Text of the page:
Whatever the outcome of the presidential race, the nation is in a historic phase of bitter partisanship. Only one period in U.S. history has witnessed such an extensive collection of closely contested elections. America is tuning into the golden oldie era of the 1980s – the 1880s. American politics has returned to the Golden Age.
We can see this most clearly in the presidential elections. In the 20th century, there were riots in both the referendum and the electoral college. In 11 of the 21 elections from 1900 to 1984, one candidate won a lead of more than 10 percent in the popular vote. Five of them, Warren Harding, Calvin Coolidge, Franklin D. Roosevelt, Lyndon B. Johnson and Richard M. Nixon, managed to win by 20 percent.
No president has received more than 8.5 percent of the vote since Ronald Reagan’s crushing victory in 1984. The result is that Barack Obama’s 2008 triumph, now considered a blowout, was only 7.3 percent. This is by far the greatest victory of the 21st century, but historically it was nothing special. The victories of the electoral colleges have also shrunk. In seventeen of the races of the 20th century, there was a lead of over 200 votes. So far, there has not been this lead in a single election.
But close elections – as well as two “false victors” in referendums / votes – were a regular feature of the Golden Age. In the elections of 1876-1896, the largest difference in votes never reached five percent, and the distance to the electoral college was also small.
Even though the presidency may attract the lion’s share of the attention, Congress really shows this gap. A split Congress, with one party controlling the Senate and the other the House of Representatives, was a rare occurrence. With the exception of the first three Congressional sessions in Reagan’s term, when the Republicans controlled the Senate and the Democrats the House of Representatives, this unpleasant arrangement occurred only a few times in the 20th century. But this split was the norm in the 21st century. Unless the Democrats somehow take over the Senate, this will be the fifth split in Congress since 2001.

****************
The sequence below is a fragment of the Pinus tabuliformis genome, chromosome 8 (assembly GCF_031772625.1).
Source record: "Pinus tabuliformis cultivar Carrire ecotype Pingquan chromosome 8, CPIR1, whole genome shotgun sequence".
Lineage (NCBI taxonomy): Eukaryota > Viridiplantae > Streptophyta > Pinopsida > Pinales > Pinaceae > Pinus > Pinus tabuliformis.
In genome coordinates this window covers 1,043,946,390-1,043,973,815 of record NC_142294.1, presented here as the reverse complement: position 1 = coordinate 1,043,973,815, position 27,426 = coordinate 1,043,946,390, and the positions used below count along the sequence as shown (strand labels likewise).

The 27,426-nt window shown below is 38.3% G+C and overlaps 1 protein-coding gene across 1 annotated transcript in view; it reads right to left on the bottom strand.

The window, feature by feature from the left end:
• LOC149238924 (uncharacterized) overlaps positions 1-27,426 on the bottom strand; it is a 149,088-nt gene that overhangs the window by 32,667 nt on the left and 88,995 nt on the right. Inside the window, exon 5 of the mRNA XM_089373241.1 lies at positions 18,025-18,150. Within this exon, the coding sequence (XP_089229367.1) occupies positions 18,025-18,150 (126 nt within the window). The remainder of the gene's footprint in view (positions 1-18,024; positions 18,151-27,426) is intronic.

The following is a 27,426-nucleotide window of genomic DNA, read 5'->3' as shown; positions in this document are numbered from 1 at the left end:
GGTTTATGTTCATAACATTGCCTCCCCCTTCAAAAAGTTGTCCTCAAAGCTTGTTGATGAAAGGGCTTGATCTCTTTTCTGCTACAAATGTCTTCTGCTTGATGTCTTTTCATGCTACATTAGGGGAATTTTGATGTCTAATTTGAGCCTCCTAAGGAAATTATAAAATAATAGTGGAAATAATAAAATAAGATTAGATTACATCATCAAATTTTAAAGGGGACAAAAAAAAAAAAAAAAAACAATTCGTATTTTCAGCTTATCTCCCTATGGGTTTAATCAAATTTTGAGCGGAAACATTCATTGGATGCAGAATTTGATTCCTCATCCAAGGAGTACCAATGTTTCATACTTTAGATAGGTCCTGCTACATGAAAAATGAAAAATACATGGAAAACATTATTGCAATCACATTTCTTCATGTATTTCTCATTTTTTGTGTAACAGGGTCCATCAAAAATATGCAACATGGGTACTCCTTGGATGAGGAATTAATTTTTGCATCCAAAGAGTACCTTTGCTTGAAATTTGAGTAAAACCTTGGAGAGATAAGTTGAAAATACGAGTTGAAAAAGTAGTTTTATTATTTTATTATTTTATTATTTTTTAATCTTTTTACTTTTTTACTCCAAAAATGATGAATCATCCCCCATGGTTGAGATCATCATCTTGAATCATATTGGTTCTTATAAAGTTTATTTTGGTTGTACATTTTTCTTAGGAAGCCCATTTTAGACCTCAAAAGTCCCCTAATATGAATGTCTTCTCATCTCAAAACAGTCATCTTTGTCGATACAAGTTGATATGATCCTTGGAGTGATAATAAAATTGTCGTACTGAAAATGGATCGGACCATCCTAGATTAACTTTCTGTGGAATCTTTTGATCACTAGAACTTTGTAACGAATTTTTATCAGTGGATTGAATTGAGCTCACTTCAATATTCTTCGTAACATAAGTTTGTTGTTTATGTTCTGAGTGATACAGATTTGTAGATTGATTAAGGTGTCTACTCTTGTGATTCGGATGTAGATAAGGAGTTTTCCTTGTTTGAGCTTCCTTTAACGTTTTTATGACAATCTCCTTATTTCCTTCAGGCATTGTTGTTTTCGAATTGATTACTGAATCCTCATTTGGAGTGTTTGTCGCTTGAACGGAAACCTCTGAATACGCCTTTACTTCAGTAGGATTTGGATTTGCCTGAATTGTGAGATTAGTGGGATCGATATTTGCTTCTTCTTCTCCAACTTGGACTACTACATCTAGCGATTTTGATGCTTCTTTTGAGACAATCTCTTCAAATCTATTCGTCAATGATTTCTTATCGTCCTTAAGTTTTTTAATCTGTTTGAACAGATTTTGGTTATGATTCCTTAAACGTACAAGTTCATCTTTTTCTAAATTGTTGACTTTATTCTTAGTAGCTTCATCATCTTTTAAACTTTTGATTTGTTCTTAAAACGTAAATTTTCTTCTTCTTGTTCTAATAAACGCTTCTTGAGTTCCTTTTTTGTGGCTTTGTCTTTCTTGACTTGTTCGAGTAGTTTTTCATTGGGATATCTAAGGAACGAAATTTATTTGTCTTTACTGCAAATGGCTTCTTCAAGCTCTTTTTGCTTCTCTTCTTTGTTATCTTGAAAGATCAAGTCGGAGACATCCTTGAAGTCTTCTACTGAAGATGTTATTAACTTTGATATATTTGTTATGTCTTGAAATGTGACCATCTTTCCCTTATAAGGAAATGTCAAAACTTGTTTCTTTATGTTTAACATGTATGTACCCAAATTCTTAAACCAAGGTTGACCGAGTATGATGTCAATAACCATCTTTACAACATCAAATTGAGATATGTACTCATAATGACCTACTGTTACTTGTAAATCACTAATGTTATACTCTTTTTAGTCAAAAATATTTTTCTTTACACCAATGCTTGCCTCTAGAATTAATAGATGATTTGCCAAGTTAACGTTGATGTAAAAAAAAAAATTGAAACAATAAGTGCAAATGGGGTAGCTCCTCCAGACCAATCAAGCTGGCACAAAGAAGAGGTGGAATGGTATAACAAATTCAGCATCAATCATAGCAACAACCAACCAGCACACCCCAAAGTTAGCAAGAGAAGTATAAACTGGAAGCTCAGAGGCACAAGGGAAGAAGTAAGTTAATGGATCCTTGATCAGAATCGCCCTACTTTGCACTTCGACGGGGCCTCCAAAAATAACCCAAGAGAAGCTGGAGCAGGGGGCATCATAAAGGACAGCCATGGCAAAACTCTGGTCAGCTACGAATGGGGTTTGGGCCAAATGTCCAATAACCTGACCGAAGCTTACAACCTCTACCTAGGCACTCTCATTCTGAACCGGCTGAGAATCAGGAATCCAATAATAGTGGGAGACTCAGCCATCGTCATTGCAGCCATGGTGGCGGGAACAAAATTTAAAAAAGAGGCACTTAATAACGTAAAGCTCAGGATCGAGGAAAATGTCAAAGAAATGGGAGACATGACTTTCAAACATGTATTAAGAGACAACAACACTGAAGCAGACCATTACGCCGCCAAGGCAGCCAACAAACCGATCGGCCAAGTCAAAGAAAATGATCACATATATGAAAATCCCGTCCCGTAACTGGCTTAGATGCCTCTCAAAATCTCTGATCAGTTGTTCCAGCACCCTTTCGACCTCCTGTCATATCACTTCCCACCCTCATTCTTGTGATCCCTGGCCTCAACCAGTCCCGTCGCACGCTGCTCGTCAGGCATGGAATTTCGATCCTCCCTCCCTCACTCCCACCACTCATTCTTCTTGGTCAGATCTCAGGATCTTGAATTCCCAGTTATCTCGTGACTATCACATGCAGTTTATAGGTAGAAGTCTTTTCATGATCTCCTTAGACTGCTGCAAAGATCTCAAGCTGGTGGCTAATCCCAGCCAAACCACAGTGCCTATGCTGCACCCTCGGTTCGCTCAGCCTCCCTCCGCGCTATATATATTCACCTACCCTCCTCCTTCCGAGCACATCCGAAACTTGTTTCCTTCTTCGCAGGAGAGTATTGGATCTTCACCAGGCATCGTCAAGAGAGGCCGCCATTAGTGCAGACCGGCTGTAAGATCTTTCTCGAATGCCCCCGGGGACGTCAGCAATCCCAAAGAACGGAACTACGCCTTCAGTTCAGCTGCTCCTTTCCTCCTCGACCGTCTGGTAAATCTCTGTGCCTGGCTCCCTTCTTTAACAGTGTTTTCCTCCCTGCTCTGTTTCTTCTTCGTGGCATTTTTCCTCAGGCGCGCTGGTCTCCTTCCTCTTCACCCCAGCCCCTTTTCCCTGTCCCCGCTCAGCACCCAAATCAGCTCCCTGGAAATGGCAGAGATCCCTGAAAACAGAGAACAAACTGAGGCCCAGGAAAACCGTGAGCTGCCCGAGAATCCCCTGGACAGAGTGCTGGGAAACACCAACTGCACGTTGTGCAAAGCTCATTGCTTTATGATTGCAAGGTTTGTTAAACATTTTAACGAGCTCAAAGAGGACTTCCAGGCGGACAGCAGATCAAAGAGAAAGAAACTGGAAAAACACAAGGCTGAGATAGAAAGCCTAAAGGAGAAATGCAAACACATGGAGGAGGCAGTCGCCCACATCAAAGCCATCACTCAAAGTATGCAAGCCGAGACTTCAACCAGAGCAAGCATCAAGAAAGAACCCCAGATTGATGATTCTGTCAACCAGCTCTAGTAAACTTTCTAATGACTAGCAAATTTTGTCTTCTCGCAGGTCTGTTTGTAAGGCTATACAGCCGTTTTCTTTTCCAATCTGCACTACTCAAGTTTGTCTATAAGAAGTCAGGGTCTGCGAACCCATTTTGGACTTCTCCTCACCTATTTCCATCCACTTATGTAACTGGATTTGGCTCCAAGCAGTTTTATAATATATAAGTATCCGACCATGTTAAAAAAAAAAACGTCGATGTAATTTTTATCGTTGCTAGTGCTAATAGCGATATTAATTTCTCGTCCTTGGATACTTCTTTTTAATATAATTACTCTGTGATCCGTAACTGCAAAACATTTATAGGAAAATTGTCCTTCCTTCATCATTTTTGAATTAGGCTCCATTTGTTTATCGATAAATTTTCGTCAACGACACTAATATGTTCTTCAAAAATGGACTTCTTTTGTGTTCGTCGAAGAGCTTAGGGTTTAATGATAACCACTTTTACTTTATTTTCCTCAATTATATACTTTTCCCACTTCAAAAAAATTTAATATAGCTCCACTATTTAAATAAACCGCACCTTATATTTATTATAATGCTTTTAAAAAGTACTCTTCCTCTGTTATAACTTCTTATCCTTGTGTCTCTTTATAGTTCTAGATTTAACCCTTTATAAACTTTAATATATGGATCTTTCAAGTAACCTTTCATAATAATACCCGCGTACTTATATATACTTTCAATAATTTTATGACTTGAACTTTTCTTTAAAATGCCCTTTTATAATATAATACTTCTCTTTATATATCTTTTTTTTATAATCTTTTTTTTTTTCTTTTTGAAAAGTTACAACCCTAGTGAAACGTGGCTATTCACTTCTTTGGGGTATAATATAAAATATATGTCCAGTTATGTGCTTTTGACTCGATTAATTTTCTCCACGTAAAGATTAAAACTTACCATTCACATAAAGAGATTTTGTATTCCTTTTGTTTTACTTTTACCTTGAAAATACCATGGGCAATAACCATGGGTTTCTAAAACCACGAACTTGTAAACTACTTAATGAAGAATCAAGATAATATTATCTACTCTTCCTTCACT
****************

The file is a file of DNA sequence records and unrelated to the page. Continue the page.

The split in Congress was a constant of the Golden Age. It was rare for one party to control both houses at the same time.
What was the result of presidents without a strong mandate and a split Congress? It is very similar to what we are experiencing today – a government that is incapable of passing laws and is deadlocked on the most fundamental issues. The first tycoons – forerunners of today’s ultra-billionaires – were the most important figures in America. Elected officials did nothing to deal with the important issues of the time, but concentrated instead, especially in the early days, on distributing the spoils of government work.
This political arrangement did not end until one party – the Republicans – succeeded in gaining an overwhelming political advantage in Congress and the presidency after the panic of 1893, which they maintained until the Great Depression with only a brief pause from the Wilson era.
Although both parties constantly hope to gain the upper hand, Tuesday’s results should end hopes of an early clear victory. As long as one party has not deciphered the magic formula, we can expect the continuation of a political system that takes no prisoners and is bitterly divided.
Joshua Spivak is a Senior Fellow at the Hugh L. Carey Institute for Government Reform at Wagner College. He writes the Recall Elections Blog.
The views expressed in this article are those of the author….